On Oct. 15, as Graham Zusi headed the U.S. Men’s National Soccer Team into a tie with Panama in World Cup qualifying, effectively eliminating the Panamanians and handing Mexico a lifeline into the World Cup, many of my friends and I had a discussion about the result.
Was it naïve of the U.S. to go for a result that would give Mexico, our most bitter rivals, the chance that they eventually took to qualify for the World Cup?
Should they not have just sat back, let Panama play out the game, and celebrate Mexico’s elimination?
Even Mexico’s head coach said at the time that if the roles were reversed, they would not have done that for the US.
Let’s look at other scenarios.
Was Maradona’s “Hand of God” goal (see video below) worth winning a World Cup?
How about Thierry Henry’s hand ball that eliminated Ireland from the 2010 World Cup, or Luis Suarez’s goal line save in the quarterfinal against Ghana (videos of both also below)?
Were these instances of cheating, gamesmanship or both?
All these scenarios beg the question: “What should we be teaching our young players about these situations where breaking the rules led to great success and minimal punishment for the offender?”
In soccer, there are plenty of instances of gamesmanship that occur on all levels. From a tug of the shirt, to trying to influence a referee’s decision on a throw-in, from not giving 10 yards on a free kick to slow a game down, to taking your time retrieving a ball out of bounds when up by a goal, there are lots of ways to gain an advantage that fall within the rules, but not always the spirit of the game. Most every sport has them, but the question is, should we teach them, and encourage them in our players?
When it comes down to it, we engage in gamesmanship and/or cheating in order to win, pure and simple. We do not do it to learn. We do not do it to teach our players the required technical skills to get to the next level. We do it for short-term results.
When I decided to write an article about this, I must admit it was difficult. I wanted to know peoples’ thoughts on where we draw the line when teaching things that are within the rules, but outside of the spirit of the game. Can we teach shortcuts to success in soccer and then expect our athletes to not find shortcuts to success outside of sport?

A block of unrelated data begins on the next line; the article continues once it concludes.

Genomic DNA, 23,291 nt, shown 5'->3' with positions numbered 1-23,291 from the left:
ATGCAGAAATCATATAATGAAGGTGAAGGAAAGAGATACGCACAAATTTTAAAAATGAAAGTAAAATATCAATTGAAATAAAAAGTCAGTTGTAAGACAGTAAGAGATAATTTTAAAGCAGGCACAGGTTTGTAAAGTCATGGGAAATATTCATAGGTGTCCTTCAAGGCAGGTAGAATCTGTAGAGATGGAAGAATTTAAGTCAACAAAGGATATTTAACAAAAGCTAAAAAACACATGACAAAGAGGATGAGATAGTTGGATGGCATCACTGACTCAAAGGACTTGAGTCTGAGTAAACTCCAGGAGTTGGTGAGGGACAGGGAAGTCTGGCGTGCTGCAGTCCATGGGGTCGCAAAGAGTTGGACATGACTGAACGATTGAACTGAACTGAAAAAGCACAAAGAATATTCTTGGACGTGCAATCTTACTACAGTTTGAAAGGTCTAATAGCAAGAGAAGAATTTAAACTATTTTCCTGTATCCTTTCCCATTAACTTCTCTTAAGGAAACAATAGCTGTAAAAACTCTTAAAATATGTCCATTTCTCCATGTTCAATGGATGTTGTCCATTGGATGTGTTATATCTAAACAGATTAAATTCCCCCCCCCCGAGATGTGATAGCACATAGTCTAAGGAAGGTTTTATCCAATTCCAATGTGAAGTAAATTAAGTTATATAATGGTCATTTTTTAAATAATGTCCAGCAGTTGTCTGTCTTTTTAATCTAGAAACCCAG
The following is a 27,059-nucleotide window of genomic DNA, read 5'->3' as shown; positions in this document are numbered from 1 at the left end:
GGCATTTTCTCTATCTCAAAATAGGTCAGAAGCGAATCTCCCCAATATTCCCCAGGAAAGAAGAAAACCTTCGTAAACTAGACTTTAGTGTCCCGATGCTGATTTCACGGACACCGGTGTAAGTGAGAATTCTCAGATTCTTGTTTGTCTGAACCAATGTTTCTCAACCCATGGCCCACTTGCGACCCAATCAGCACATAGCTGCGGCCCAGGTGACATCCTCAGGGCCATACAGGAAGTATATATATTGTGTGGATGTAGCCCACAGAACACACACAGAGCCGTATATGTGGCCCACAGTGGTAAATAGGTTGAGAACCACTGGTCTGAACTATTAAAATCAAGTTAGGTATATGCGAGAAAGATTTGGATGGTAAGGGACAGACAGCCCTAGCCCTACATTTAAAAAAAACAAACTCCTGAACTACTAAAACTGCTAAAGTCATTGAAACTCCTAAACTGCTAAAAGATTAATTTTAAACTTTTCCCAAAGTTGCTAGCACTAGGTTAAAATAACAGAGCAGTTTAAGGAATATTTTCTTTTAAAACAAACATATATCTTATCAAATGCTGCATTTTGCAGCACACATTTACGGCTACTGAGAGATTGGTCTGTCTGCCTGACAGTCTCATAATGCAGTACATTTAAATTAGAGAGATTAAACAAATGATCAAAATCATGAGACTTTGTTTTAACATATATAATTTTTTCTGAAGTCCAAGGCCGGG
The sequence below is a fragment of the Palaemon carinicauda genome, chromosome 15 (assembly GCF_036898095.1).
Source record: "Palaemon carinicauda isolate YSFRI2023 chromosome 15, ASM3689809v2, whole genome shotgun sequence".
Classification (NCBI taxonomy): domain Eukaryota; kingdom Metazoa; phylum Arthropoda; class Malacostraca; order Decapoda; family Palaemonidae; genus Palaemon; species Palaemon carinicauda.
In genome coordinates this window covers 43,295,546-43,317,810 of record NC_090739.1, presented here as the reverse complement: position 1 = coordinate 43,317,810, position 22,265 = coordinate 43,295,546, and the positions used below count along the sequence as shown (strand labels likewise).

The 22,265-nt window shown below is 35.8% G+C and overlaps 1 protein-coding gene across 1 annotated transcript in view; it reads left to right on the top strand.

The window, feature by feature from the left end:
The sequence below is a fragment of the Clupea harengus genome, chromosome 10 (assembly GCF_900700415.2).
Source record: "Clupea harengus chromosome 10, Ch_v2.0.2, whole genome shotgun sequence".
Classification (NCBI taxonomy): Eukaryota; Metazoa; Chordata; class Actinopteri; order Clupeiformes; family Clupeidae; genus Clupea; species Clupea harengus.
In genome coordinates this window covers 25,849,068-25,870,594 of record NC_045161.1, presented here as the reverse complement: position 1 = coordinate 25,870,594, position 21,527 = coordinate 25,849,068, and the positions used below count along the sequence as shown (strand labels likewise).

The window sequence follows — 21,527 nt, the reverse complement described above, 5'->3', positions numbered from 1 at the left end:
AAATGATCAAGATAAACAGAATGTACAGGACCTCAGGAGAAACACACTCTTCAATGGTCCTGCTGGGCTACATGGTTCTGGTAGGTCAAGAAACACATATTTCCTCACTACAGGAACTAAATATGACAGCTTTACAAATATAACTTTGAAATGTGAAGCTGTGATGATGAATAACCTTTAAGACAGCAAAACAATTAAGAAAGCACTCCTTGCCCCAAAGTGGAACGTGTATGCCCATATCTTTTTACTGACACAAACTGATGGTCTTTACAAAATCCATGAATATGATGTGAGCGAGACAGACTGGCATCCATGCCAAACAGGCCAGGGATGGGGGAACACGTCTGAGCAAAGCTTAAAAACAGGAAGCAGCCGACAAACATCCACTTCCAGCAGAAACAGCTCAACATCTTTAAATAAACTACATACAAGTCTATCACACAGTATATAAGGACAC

To answer this question, I made a number of phone calls to people I highly respect in coaching and education. Many of them gave very different answers, and we came up with numerous scenarios as to things that fall in the middle of right and wrong. In fact, every one of them had differing opinions on nearly every issue except one.
They all said, “I am glad I am not writing that article!”
I am going to give it a go anyway.
I think we would all agree that using performance enhancing drugs, or altering birth certificates of overage players, deliberately trying to injure an opponent, and the like would all be considered cheating, plain and simple. I have not spoken to anyone who says that these things are OK in youth sports. They are black and white.
But then there is the grey, the vast area between right and wrong that may not break the letter of the law, but certainly does not exist within the spirit of the game.
Do you claim an out-of-bounds ball that went off you?
Do you save a ball on the line with your hands to preserve a win?
Do you substitute players at the end of the game to kill the clock?
Does your soccer team stand in front of every dead ball so the other team cannot take a quick free kick?
What I am asking is this: Should coaches of young athletes teach them gamesmanship and how to manipulate the spirit of the game in order to succeed?
Whether you are a parent of an athlete trying to decide what coach to entrust your child to, or you are a coach deciding “What am I willing to compromise to win,” this is a question we all face. I think the soccer culture you grew up in affects the way you answer this as well.
But before we do, I think one really must answer another two other questions first.
Question 1: “What is the purpose of youth sports?”